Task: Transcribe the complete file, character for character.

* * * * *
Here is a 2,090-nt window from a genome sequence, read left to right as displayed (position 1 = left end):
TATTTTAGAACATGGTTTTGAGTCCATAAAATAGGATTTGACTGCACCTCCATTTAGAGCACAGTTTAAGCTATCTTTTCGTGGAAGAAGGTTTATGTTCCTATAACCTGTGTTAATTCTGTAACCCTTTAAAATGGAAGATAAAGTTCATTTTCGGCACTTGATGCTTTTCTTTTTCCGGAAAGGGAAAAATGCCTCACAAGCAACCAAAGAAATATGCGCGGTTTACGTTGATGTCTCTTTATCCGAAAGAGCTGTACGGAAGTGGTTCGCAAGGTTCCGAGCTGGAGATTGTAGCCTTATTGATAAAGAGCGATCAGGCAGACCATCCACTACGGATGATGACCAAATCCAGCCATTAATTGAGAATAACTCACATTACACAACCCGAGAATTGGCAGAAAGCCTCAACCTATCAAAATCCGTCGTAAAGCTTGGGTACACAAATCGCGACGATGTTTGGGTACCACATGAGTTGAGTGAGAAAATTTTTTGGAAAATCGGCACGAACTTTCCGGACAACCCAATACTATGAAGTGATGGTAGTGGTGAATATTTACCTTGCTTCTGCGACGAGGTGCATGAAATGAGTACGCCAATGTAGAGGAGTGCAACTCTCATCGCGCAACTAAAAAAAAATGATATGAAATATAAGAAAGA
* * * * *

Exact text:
Here is a 2,090-nt window from a genome sequence, read left to right as displayed (position 1 = left end):
TATTTTAGAACATGGTTTTGAGTCCATAAAATAGGATTTGACTGCACCTCCATTTAGAGCACAGTTTAAGCTATCTTTTCGTGGAAGAAGGTTTATGTTCCTATAACCTGTGTTAATTCTGTAACCCTTTAAAATGGAAGATAAAGTTCATTTTCGGCACTTGATGCTTTTCTTTTTCCGGAAAGGGAAAAATGCCTCACAAGCAACCAAAGAAATATGCGCGGTTTACGTTGATGTCTCTTTATCCGAAAGAGCTGTACGGAAGTGGTTCGCAAGGTTCCGAGCTGGAGATTGTAGCCTTATTGATAAAGAGCGATCAGGCAGACCATCCACTACGGATGATGACCAAATCCAGCCATTAATTGAGAATAACTCACATTACACAACCCGAGAATTGGCAGAAAGCCTCAACCTATCAAAATCCGTCGTAAAGCTTGGGTACACAAATCGCGACGATGTTTGGGTACCACATGAGTTGAGTGAGAAAATTTTTTGGAAAATCGGCACGAACTTTCCGGACAACCCAATACTATGAAGTGATGGTAGTGGTGAATATTTACCTTGCTTCTGCGACGAGGTGCATGAAATGAGTACGCCAATGTAGAGGAGTGCAACTCTCATCGCGCAACTAAAAAAAAATGATATGAAATATAAGAAAGA